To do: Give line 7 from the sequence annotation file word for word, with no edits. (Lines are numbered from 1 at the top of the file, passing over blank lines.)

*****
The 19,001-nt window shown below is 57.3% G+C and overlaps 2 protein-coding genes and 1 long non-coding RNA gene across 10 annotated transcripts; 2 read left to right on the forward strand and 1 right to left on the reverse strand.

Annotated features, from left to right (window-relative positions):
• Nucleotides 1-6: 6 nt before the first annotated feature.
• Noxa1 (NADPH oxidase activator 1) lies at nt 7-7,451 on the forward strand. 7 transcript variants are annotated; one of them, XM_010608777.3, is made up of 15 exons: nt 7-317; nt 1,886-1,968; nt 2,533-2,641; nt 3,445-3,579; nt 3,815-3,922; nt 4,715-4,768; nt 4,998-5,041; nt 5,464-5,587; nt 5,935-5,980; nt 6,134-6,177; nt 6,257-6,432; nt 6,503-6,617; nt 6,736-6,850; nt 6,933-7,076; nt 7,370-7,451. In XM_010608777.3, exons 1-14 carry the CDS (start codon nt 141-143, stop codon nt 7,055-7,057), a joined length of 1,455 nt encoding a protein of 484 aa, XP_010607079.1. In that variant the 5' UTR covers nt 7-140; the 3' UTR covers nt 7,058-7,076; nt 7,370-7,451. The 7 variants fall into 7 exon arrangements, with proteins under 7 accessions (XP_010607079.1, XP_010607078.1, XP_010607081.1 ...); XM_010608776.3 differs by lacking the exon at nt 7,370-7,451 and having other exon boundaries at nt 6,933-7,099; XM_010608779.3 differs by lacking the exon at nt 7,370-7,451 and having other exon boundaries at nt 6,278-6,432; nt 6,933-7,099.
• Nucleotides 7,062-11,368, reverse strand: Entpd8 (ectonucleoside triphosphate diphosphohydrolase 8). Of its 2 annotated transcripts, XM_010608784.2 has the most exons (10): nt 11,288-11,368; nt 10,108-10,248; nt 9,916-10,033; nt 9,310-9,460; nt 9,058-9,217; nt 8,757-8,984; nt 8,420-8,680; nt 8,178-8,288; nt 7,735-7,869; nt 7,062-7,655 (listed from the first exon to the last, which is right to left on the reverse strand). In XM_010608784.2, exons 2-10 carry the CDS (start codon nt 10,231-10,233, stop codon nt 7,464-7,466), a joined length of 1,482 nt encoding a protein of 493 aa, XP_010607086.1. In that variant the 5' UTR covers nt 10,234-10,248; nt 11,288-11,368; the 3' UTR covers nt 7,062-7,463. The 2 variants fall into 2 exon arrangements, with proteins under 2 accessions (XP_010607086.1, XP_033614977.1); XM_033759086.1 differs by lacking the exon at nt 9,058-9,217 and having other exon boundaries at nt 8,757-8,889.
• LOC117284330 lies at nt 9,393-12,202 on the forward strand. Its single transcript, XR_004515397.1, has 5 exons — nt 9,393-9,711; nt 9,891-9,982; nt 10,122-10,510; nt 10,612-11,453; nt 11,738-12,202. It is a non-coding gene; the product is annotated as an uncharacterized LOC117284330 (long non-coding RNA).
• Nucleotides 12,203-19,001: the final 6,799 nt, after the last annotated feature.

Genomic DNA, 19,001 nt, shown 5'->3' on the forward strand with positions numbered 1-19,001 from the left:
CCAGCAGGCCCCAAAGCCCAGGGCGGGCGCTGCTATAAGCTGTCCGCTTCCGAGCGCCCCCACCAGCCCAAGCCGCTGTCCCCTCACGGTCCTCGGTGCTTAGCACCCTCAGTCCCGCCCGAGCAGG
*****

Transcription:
• Nucleotides 12,203-19,001: the final 6,799 nt, after the last annotated feature.